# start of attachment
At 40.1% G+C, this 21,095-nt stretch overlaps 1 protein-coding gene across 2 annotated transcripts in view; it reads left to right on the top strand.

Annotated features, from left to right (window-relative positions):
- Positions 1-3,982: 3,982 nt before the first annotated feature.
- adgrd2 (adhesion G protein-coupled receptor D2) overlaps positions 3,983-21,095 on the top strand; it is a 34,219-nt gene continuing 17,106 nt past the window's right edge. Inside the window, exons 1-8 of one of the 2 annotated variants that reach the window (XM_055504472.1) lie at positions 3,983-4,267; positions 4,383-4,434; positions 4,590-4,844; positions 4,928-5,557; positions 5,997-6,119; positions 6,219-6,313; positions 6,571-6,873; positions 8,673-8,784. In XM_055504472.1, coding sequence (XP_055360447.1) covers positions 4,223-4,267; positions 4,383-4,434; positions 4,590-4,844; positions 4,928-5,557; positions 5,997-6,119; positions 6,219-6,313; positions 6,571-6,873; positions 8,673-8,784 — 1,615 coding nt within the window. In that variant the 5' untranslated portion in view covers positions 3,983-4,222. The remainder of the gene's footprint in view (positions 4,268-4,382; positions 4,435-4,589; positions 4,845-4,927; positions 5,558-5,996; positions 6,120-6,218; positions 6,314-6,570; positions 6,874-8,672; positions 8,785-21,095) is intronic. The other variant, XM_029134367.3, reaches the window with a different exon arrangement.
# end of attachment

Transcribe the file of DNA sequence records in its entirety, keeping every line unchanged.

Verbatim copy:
At 40.1% G+C, this 21,095-nt stretch overlaps 1 protein-coding gene across 2 annotated transcripts in view; it reads left to right on the top strand.

Annotated features, from left to right (window-relative positions):
- Positions 1-3,982: 3,982 nt before the first annotated feature.
- adgrd2 (adhesion G protein-coupled receptor D2) overlaps positions 3,983-21,095 on the top strand; it is a 34,219-nt gene continuing 17,106 nt past the window's right edge. Inside the window, exons 1-8 of one of the 2 annotated variants that reach the window (XM_055504472.1) lie at positions 3,983-4,267; positions 4,383-4,434; positions 4,590-4,844; positions 4,928-5,557; positions 5,997-6,119; positions 6,219-6,313; positions 6,571-6,873; positions 8,673-8,784. In XM_055504472.1, coding sequence (XP_055360447.1) covers positions 4,223-4,267; positions 4,383-4,434; positions 4,590-4,844; positions 4,928-5,557; positions 5,997-6,119; positions 6,219-6,313; positions 6,571-6,873; positions 8,673-8,784 — 1,615 coding nt within the window. In that variant the 5' untranslated portion in view covers positions 3,983-4,222. The remainder of the gene's footprint in view (positions 4,268-4,382; positions 4,435-4,589; positions 4,845-4,927; positions 5,558-5,996; positions 6,120-6,218; positions 6,314-6,570; positions 6,874-8,672; positions 8,785-21,095) is intronic. The other variant, XM_029134367.3, reaches the window with a different exon arrangement.